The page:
information and understand issues and their
    significance

15
The Second Step in the Peer Review Process
  • Review of the Site Visit Report (including the
    post site visit communication from the
    institution)
  • Pre-meeting electronic review and
    comment/discussion
  • Minimum of two Council Officers and two other
    Council members, initially
  • Site visit team members can respond to queries
    and provide clarifications, additional detail

16
The Second Step in the Peer Review Process
  • Review of the Site Visit Report (including the
    post site visit communication from the
    institution)
  • Council meeting deliberations
  • Face-to-face, real-time
  • Discussion by Council section (10-11 members)
  • Any Revoke or Withhold actions discussed by full
    Council

17
Council Structure
  • Full Council 43 members
  • North American Section (32)
  • European Section (10)
  • Council Officers
  • President (belongs to both NA and EU Sections)
  • Vice President
  • Leads one section
  • Section Leader (3)
  • Each leads a section
  • Assistant Section Leaders (4)
  • Official record keeper of the deliberation results

18
Council Officers Meetings
  • Meetings held immediately prior to the Council
    meetings (Jan, May, Sept)
  • Evaluate Council operations to ensure sound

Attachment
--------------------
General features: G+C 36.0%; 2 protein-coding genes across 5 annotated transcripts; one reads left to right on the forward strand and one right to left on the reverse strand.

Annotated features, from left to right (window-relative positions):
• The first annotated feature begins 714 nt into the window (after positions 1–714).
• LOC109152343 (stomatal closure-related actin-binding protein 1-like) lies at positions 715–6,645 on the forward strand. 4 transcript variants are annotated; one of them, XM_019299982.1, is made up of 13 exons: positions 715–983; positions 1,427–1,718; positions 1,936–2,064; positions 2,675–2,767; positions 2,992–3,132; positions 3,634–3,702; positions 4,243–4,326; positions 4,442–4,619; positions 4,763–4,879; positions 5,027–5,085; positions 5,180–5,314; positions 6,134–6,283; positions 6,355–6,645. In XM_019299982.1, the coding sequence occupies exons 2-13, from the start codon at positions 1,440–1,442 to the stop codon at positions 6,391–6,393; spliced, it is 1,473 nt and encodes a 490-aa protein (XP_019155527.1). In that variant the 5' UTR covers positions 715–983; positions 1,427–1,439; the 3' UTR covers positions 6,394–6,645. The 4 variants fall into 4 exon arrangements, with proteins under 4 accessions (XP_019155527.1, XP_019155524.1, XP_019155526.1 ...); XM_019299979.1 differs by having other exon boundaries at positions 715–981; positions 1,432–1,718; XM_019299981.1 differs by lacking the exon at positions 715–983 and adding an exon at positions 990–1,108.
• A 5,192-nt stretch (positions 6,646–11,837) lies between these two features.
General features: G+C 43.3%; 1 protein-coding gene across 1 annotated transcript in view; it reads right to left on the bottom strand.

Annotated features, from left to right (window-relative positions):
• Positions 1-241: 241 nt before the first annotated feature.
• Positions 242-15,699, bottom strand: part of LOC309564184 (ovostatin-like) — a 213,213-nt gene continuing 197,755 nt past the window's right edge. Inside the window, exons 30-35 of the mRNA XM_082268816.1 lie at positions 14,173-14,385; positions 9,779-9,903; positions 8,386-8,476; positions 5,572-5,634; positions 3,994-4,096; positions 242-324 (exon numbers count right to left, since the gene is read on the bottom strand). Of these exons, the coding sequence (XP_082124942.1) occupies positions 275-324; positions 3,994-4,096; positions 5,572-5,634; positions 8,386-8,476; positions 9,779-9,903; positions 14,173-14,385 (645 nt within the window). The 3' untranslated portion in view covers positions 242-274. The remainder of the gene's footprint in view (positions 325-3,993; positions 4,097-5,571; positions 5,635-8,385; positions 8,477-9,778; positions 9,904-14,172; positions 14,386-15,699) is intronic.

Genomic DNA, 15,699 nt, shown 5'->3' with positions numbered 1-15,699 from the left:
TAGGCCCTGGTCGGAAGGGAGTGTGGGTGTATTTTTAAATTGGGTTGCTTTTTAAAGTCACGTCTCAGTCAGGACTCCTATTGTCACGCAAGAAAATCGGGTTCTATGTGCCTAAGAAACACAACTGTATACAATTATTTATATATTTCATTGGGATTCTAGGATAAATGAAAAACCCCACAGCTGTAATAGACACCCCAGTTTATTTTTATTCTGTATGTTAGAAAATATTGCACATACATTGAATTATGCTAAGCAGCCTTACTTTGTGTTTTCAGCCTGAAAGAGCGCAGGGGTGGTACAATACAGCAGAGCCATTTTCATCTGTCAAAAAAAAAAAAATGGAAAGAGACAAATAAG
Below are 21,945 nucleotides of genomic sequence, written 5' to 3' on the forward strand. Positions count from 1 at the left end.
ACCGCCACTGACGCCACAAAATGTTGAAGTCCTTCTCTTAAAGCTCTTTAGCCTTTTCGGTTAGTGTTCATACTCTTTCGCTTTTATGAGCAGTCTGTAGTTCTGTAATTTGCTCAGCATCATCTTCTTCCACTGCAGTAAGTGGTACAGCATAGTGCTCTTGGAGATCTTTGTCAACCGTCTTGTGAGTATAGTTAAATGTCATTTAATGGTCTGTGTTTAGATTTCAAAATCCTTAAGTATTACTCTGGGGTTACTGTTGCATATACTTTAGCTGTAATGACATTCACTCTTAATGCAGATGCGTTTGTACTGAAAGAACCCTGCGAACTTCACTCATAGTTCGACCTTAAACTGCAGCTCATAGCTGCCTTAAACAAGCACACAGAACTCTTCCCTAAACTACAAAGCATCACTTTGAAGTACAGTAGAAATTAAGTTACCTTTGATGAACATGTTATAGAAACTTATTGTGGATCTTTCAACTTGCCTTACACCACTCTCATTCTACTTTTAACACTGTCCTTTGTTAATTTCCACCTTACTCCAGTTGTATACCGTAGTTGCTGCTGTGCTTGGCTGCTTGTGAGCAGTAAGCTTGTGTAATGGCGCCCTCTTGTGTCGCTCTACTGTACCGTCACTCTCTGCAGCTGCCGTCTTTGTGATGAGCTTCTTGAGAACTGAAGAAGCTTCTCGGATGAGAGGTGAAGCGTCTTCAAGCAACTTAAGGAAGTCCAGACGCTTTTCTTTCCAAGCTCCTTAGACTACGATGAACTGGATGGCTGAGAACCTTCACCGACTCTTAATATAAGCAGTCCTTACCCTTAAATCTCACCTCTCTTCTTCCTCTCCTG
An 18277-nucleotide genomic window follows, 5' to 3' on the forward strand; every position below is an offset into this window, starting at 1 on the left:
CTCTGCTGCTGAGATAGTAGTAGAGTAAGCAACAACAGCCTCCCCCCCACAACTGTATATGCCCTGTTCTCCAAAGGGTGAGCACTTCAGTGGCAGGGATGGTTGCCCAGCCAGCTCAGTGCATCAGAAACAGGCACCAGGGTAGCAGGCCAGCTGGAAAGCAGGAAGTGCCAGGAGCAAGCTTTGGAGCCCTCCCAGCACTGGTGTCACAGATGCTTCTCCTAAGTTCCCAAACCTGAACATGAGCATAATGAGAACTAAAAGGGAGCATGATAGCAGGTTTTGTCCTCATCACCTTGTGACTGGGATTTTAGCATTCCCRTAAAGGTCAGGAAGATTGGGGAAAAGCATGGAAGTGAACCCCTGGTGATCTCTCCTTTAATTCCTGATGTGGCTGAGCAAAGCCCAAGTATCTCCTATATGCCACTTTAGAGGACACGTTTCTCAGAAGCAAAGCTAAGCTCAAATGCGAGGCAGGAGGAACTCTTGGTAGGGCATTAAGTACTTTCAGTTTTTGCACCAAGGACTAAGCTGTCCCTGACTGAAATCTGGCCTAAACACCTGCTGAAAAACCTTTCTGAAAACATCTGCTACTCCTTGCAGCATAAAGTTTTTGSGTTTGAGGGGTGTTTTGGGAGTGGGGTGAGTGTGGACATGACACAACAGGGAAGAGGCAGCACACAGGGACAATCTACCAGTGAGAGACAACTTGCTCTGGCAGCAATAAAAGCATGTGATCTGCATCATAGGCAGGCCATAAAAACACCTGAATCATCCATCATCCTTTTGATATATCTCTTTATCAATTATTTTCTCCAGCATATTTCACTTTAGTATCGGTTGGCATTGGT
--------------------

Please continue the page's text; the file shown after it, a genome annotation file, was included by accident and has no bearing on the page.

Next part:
functioning of the peer review process
  • Identify topics of more intense discussion in
    each section
  • Work to establish an approach to resolve
  • Perhaps establish a committee to evaluate further

19
Council Committees
  • Convened in response to an identified need
    examples include
  • Special topics
  • Use of alcohol as a disinfectant
    (http//www.aaalac.org/publications/newsletter.cfm
    )
  • Quality control through assurance of appropriate
    degrees of flexibility and consistency in the
    application of standards
  • Consideration of new Reference Resources or
    deletion of existing Reference Resources

20
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21
Council Deliberations
  • Guide and AAALAC Reference Resources available to
    each Council Section
  • A staff member is available as an administrative
    resource in each Council Section
  • The President of Council moves among Sections to
    ensure consistency in the review process
  • A formal vote is taken for each accreditation
    status recommendation records are maintained of